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The biggest problem facing Carey’s realization of his vision of an internet streaming subscription business for OTA broadcasters is there isn’t enough capacity on internet access networks to deliver all the OTA programming. According to Sandvine, 61% of the internet access network is consumed by streamed video from companies like Netflix. While it might appear there is more capacity for added streaming, there really isn’t. In its June 2013 Cross Platform Report, Nielsen reported that the average consumer watched over 157 hours of traditional television per month. Nielsen also reported that the average consumer watched only 3.8 minutes per day of OTT TV, or about 2 hours per month, about 1.2%. Adjusting for Nielsen’s year-old data and Netflix and other streaming companies’ growth it could safely be presumed that streaming might now account for 3% of television viewing. If all 6% of the OTA-only households changed their viewing to the internet, the change would consume an additional 120% of the local internet access network capacity with streaming traffic. And if the FCC doesn’t resolve the net neutrality issue, like Netflix, broadcasters could be forced to pay a fast lane fee.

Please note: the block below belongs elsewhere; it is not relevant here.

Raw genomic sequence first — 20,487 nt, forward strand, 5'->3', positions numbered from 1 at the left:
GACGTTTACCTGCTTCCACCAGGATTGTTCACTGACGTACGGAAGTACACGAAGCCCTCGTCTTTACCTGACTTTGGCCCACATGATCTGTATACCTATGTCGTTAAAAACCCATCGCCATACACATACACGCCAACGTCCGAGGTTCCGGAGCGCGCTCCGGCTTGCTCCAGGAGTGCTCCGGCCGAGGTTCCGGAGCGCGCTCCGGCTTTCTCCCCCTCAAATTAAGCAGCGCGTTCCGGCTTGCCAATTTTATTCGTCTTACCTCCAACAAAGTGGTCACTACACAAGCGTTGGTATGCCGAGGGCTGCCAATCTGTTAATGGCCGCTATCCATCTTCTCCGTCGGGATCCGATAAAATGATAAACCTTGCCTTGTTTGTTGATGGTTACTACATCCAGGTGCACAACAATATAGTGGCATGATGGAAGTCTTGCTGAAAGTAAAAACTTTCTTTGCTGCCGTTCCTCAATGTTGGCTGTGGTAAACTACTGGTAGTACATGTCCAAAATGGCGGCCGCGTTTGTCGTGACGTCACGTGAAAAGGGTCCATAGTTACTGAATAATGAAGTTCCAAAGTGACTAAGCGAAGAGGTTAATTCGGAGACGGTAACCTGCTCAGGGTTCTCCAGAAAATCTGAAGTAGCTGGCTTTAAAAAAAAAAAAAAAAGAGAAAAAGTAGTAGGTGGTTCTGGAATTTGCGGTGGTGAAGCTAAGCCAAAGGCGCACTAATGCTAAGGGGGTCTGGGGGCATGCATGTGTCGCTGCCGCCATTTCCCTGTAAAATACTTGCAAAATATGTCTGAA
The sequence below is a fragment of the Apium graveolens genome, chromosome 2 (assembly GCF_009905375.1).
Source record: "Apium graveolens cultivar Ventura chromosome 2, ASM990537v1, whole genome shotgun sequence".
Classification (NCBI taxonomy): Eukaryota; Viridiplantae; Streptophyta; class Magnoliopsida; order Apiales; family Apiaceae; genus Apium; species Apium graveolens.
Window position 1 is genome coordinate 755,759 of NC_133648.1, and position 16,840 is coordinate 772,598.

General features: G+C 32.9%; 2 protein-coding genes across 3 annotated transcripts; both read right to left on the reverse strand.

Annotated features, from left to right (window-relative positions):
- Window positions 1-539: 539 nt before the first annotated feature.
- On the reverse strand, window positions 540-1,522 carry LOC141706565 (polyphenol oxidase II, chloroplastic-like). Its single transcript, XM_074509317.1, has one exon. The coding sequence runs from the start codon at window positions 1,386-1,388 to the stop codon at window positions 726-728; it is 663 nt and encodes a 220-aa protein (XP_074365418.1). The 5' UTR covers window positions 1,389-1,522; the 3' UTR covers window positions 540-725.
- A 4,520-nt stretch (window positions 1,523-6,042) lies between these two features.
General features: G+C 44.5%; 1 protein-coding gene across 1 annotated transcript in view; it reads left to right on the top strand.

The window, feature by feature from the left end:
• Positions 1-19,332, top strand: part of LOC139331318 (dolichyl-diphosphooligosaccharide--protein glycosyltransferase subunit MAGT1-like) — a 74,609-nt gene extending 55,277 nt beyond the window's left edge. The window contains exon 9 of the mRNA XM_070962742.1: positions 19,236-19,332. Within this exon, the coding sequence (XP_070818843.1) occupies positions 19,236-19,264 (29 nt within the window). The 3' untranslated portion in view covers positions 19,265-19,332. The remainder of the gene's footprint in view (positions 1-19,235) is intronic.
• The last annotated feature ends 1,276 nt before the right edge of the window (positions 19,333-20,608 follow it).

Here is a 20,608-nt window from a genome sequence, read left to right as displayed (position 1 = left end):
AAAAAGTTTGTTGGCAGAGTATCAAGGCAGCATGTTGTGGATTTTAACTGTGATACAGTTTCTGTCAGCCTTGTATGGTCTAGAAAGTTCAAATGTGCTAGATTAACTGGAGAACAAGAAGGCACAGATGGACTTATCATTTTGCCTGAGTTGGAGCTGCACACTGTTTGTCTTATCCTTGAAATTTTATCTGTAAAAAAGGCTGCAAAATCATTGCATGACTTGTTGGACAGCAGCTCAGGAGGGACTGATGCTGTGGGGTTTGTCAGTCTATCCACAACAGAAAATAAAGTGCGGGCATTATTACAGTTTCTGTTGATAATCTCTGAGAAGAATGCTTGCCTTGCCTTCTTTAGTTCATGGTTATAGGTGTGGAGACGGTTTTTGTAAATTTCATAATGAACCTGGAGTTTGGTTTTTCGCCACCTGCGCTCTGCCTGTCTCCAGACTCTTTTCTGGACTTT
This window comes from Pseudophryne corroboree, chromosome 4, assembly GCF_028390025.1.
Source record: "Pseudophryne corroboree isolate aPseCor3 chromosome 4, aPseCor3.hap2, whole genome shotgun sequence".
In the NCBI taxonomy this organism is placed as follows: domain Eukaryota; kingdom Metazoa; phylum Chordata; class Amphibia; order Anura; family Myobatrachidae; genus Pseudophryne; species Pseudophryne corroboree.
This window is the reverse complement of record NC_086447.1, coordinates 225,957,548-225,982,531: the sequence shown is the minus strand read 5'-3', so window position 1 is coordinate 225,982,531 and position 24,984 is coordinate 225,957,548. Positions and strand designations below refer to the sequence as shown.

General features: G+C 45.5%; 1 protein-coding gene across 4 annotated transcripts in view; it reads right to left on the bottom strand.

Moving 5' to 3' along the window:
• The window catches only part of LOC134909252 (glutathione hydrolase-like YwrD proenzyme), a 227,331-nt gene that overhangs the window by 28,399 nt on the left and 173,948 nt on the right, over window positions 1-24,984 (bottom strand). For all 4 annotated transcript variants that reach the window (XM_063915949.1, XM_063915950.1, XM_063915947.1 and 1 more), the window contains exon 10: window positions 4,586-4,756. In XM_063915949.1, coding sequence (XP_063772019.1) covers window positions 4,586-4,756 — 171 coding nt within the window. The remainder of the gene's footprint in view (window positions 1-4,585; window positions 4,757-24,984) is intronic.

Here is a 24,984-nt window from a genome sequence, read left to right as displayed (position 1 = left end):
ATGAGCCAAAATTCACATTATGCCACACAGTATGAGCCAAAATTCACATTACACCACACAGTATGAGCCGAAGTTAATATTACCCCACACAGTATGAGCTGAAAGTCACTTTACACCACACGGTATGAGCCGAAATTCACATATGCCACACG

Aereo is the answer to the dilemma of households with cord cutting plans. Given good HDTV antenna reception, or an $8 per month Aereo subscription, users can access about 25 OTA television stations, including ABC, CBS, NBC, PBS and Fox. Premium channels like HBO, ESPN, and Showtime aren’t available without a cable or satellite subscription, but these cord-cutting Aereo households can receive primetime television, local and national news, and some live sports. Add a Netflix subscription and an AppleTV, Roku, or Chromecast to display these stations on a television, and you get pretty-good-TV – maybe good enough to convince cord-cutters to join the 5% of the households that Nielsen has identified as already having cut the cord.